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Home / India News / First ‘virtual’ Constitution bench hearing in SC

First ‘virtual’ Constitution bench hearing in SC

india Updated: Jul 15, 2020 02:08 IST
Abraham Thomas
Abraham Thomas
Hindustantimes

New Delhi

The Supreme Court held its first Constitution bench sitting through videoconferencing on Tuesday, with, for the first time since March 5, five judges sitting together in one court to take up critical matters that require an interpretation of the Constitution.

The court moved into virtual mode on March 25, as the coronavirus disease started infecting more people across India. The country declared a 68-day hard lockdown (in four phases), between March 25 and June 1.

A bench of Justices Arun Mishra, Indira Banerjee, Vineet Saran, MR Shah and Aniruddha Bose appeared wearing masks and maintaining nearly two-feet distance between themselves on the bench. There were previously concerns in some quarters that the Constitution bench would not be able to sit during the pandemic.

Several important cases are awaiting the attention of the Constitution bench.These include the matter on rights versus faith relating to religious practices that restrict women from entering mosques, Parsi worship places and the Sabarimala temple, petitions challenging scrapping of Jammu and Kashmir’s special status under Articles 370 and 35A, validity of the Citizenship Amendment Act granting citizenship to non-Muslims from neighbouring Islamic countries, and the legal case to determine what is a money bill.

The first case the five-judge bench heard was a legal tussle on whether the Centre has the power to provide reservation to in-service candidates (those already in government service, as doctors in this case) in post-graduate medical degree courses. The plea was brought up by the Tamil Nadu Medical Officers Association.

Senior advocate Arvind Datar opened arguments in the case, sharing the extensive compilation of his arguments including cases to be referred through Google drive . One of the lawyers, senior advocate Vikas Singh appearing for Medical Council of India (MCI) complained of being unable to access the Google Drive. He objected to Datar referring to the same. The problem was sorted out when the court asked Datar to give case law citations.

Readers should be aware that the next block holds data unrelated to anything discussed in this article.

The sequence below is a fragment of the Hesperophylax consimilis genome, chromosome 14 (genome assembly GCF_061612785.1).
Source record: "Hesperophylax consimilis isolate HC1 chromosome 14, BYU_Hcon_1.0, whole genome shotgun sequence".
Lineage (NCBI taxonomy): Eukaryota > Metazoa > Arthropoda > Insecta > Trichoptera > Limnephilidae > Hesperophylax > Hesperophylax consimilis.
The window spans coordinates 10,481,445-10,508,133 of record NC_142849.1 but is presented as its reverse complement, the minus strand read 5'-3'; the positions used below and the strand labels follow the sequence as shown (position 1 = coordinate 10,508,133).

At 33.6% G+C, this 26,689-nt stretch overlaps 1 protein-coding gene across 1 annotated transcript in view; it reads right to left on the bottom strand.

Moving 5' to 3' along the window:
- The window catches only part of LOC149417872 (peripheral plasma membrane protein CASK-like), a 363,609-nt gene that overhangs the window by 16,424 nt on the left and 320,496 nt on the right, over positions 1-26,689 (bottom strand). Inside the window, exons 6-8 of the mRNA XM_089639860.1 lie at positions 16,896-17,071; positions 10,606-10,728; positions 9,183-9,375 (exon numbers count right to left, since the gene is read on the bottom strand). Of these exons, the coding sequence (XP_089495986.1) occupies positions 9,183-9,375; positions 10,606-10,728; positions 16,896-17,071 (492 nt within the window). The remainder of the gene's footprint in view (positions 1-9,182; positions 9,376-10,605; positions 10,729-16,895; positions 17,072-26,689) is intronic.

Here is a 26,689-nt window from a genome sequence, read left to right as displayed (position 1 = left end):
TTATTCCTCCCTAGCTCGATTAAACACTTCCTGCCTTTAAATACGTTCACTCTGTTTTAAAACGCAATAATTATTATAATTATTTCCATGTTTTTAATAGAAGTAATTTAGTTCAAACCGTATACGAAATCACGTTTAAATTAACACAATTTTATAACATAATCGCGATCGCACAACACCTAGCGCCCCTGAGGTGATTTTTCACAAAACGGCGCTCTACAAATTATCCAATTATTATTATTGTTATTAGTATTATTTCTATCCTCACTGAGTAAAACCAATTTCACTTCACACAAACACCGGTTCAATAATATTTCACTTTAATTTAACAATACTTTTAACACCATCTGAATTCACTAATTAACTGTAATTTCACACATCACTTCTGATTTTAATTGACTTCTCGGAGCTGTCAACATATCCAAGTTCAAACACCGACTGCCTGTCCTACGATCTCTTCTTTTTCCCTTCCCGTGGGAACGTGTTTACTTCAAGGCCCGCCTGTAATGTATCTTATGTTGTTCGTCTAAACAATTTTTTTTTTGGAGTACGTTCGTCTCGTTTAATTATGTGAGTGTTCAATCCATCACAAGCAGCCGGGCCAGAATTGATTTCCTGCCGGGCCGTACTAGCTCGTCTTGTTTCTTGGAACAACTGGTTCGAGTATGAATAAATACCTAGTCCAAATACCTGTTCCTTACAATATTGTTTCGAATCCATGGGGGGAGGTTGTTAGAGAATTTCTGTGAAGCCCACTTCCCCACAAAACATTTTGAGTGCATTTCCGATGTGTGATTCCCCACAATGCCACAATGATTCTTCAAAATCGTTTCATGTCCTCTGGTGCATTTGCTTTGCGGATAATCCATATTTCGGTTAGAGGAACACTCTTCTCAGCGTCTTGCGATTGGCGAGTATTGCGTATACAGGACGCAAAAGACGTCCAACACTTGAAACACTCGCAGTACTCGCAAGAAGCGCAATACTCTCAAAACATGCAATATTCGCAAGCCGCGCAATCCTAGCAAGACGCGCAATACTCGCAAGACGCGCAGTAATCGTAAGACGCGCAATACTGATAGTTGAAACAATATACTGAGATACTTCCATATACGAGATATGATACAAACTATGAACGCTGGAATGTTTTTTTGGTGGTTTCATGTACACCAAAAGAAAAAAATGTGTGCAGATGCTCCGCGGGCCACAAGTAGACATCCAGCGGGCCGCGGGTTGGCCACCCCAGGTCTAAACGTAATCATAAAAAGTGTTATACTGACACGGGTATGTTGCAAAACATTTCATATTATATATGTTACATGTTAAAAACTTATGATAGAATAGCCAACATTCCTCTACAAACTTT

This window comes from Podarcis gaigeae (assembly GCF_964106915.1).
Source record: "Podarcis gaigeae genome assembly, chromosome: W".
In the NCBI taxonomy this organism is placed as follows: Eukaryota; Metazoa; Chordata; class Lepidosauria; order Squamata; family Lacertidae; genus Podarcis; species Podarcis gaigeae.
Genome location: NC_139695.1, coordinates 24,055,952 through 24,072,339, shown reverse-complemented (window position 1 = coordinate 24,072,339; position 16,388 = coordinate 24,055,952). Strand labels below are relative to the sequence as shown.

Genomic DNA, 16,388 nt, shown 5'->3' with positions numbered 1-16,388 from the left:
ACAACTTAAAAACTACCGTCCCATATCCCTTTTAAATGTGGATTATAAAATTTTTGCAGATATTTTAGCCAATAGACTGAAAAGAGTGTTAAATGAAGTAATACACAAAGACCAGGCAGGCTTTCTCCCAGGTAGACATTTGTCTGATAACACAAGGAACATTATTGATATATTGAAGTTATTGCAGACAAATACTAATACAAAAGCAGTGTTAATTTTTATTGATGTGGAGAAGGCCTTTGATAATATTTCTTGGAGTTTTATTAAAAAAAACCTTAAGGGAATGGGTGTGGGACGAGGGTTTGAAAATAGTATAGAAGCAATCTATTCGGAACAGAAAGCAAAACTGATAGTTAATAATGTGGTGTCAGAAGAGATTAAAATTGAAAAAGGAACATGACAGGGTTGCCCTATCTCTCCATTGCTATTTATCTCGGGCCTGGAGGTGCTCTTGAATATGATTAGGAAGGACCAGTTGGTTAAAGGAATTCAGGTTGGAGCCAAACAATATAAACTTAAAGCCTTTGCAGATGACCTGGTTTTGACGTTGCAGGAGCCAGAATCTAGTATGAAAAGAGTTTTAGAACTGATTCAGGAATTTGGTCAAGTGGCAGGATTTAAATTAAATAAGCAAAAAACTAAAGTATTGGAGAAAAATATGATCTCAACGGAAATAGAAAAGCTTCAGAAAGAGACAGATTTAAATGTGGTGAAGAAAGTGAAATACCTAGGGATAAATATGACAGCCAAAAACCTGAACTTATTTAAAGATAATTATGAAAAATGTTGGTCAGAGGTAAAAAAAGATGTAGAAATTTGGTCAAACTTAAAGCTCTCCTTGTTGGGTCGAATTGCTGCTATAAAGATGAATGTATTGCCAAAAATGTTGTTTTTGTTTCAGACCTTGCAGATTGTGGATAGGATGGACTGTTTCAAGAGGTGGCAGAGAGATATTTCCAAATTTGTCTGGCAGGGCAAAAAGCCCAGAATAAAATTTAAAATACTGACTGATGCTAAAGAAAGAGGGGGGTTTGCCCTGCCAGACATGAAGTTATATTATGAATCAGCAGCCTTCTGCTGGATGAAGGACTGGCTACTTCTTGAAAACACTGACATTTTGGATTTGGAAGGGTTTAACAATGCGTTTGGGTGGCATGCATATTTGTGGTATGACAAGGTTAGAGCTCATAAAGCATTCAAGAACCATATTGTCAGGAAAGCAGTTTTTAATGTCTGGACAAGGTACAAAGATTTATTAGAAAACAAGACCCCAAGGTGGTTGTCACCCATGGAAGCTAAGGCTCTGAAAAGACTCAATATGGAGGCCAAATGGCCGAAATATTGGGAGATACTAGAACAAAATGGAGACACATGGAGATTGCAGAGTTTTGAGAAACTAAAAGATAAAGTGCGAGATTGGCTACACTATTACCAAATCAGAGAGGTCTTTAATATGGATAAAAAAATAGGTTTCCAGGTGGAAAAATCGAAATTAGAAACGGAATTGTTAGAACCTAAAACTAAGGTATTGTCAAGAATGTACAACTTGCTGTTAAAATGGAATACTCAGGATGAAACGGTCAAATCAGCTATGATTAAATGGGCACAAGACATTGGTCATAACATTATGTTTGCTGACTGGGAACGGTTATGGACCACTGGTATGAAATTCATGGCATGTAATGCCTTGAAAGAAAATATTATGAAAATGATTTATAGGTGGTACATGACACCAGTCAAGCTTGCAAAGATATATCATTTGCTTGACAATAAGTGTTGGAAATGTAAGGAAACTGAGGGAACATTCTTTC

As the hearing proceeded, Datar was inaudible to the court. Justice Shah commented in a lighter vein, “Don’t keep social distancing with your mike.” Datar heard mike as “wife” leaving the bench in splits.

“There is no bar if the Court continues hearing Constitution bench matters but the present system must be geared up to support such hearings. Screen sharing must be activated on VIDYO app to allow documents to be exhibited. Case files should be digitized and given to judges. There must be a steady bandwidth to support multiple video links. And lastly, the online platform must provide an enclosure allowing privacy of discussion happening between senior lawyers and their briefing counsels,” said senior advocate KV Vishwanathan.

Other matters listed before the Constitution Bench could not be taken up.

The day also witnessed veteran jurist Fali S Nariman make a maiden appearance through videoconferencing before a three-judge bench headed by CJI SA Bobde. Seeing him, the CJI remarked, “So happy to see you Mr Nariman. For the first time you are appearing through videoconferencing.”

True to his tradition at the bar to stand and address the Court, Nariman stood and addressed the Court expressing his inhibitions of appearing in a “virtual court”. The CJI corrected him by saying, “This is not a virtual court. It’s a real court where only the hearing is virtual.”

The Court began hearing of urgent cases through a videoconferencing app called VIDYO in March . The volume of cases taken up on a daily basis has been less in the past three months.Beginning March 23, the SC took up close to 7,000 cases till June 20.

Beginning this week, the Supreme Court has listed Constitution Bench matters for hearing as well. With the pandemic showing no signs of let up there is uncertainty over when physical court hearings can resume.

The Constitution Bench heard and reserved judgment in the first case it took up through videoconferencing .

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